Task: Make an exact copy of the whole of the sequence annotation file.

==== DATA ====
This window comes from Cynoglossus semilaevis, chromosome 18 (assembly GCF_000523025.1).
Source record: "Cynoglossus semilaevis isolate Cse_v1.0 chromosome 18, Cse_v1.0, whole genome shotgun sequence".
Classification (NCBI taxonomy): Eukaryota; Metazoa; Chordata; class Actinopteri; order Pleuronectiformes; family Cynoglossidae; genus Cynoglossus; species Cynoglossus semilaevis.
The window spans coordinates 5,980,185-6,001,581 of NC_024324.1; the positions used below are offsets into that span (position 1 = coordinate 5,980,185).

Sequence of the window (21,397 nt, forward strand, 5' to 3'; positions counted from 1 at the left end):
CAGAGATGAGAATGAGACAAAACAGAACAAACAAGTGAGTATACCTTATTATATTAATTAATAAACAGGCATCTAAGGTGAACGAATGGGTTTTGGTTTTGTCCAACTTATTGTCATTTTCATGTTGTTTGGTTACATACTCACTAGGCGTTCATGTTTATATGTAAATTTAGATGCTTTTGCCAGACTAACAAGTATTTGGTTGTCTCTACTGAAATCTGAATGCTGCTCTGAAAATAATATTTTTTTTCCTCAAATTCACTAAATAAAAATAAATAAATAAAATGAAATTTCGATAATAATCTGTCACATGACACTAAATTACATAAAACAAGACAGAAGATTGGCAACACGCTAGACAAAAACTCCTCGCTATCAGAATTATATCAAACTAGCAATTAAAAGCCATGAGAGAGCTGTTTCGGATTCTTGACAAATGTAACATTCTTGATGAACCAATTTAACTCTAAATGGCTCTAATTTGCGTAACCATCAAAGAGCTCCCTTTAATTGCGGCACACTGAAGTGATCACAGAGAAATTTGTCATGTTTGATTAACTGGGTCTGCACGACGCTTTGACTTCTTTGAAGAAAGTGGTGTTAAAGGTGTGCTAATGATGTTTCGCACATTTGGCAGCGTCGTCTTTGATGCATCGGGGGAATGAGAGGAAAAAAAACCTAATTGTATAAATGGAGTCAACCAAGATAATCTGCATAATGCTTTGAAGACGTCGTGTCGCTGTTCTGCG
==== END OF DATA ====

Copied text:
This window comes from Cynoglossus semilaevis, chromosome 18 (assembly GCF_000523025.1).
Source record: "Cynoglossus semilaevis isolate Cse_v1.0 chromosome 18, Cse_v1.0, whole genome shotgun sequence".
Classification (NCBI taxonomy): Eukaryota; Metazoa; Chordata; class Actinopteri; order Pleuronectiformes; family Cynoglossidae; genus Cynoglossus; species Cynoglossus semilaevis.
The window spans coordinates 5,980,185-6,001,581 of NC_024324.1; the positions used below are offsets into that span (position 1 = coordinate 5,980,185).

Sequence of the window (21,397 nt, forward strand, 5' to 3'; positions counted from 1 at the left end):
CAGAGATGAGAATGAGACAAAACAGAACAAACAAGTGAGTATACCTTATTATATTAATTAATAAACAGGCATCTAAGGTGAACGAATGGGTTTTGGTTTTGTCCAACTTATTGTCATTTTCATGTTGTTTGGTTACATACTCACTAGGCGTTCATGTTTATATGTAAATTTAGATGCTTTTGCCAGACTAACAAGTATTTGGTTGTCTCTACTGAAATCTGAATGCTGCTCTGAAAATAATATTTTTTTTCCTCAAATTCACTAAATAAAAATAAATAAATAAAATGAAATTTCGATAATAATCTGTCACATGACACTAAATTACATAAAACAAGACAGAAGATTGGCAACACGCTAGACAAAAACTCCTCGCTATCAGAATTATATCAAACTAGCAATTAAAAGCCATGAGAGAGCTGTTTCGGATTCTTGACAAATGTAACATTCTTGATGAACCAATTTAACTCTAAATGGCTCTAATTTGCGTAACCATCAAAGAGCTCCCTTTAATTGCGGCACACTGAAGTGATCACAGAGAAATTTGTCATGTTTGATTAACTGGGTCTGCACGACGCTTTGACTTCTTTGAAGAAAGTGGTGTTAAAGGTGTGCTAATGATGTTTCGCACATTTGGCAGCGTCGTCTTTGATGCATCGGGGGAATGAGAGGAAAAAAAACCTAATTGTATAAATGGAGTCAACCAAGATAATCTGCATAATGCTTTGAAGACGTCGTGTCGCTGTTCTGCG